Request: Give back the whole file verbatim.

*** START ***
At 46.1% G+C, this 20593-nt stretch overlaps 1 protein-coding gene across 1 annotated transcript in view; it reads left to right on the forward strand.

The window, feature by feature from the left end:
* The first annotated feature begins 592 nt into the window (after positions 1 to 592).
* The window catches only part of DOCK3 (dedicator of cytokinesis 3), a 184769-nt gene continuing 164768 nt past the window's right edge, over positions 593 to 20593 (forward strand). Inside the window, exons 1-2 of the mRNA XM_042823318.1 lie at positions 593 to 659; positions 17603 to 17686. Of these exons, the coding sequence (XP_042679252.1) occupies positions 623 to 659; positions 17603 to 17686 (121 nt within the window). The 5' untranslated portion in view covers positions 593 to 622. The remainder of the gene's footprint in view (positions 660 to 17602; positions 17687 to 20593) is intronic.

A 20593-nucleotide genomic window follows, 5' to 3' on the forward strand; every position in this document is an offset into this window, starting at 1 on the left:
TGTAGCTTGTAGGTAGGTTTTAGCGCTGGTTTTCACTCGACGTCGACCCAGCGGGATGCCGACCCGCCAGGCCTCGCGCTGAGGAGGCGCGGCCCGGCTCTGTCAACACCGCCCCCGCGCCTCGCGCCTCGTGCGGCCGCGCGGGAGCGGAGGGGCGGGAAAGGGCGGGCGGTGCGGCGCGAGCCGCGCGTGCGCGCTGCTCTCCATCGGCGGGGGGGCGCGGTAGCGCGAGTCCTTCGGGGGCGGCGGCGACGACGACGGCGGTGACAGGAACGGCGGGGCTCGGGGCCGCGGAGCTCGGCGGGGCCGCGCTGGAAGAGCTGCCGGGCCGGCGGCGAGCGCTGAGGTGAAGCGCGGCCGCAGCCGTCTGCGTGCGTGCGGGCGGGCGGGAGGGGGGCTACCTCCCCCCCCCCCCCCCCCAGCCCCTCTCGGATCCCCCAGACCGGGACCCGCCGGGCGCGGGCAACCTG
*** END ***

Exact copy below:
At 46.1% G+C, this 20593-nt stretch overlaps 1 protein-coding gene across 1 annotated transcript in view; it reads left to right on the forward strand.

The window, feature by feature from the left end:
* The first annotated feature begins 592 nt into the window (after positions 1 to 592).
* The window catches only part of DOCK3 (dedicator of cytokinesis 3), a 184769-nt gene continuing 164768 nt past the window's right edge, over positions 593 to 20593 (forward strand). Inside the window, exons 1-2 of the mRNA XM_042823318.1 lie at positions 593 to 659; positions 17603 to 17686. Of these exons, the coding sequence (XP_042679252.1) occupies positions 623 to 659; positions 17603 to 17686 (121 nt within the window). The 5' untranslated portion in view covers positions 593 to 622. The remainder of the gene's footprint in view (positions 660 to 17602; positions 17687 to 20593) is intronic.

A 20593-nucleotide genomic window follows, 5' to 3' on the forward strand; every position in this document is an offset into this window, starting at 1 on the left:
TGTAGCTTGTAGGTAGGTTTTAGCGCTGGTTTTCACTCGACGTCGACCCAGCGGGATGCCGACCCGCCAGGCCTCGCGCTGAGGAGGCGCGGCCCGGCTCTGTCAACACCGCCCCCGCGCCTCGCGCCTCGTGCGGCCGCGCGGGAGCGGAGGGGCGGGAAAGGGCGGGCGGTGCGGCGCGAGCCGCGCGTGCGCGCTGCTCTCCATCGGCGGGGGGGCGCGGTAGCGCGAGTCCTTCGGGGGCGGCGGCGACGACGACGGCGGTGACAGGAACGGCGGGGCTCGGGGCCGCGGAGCTCGGCGGGGCCGCGCTGGAAGAGCTGCCGGGCCGGCGGCGAGCGCTGAGGTGAAGCGCGGCCGCAGCCGTCTGCGTGCGTGCGGGCGGGCGGGAGGGGGGCTACCTCCCCCCCCCCCCCCCCCAGCCCCTCTCGGATCCCCCAGACCGGGACCCGCCGGGCGCGGGCAACCTG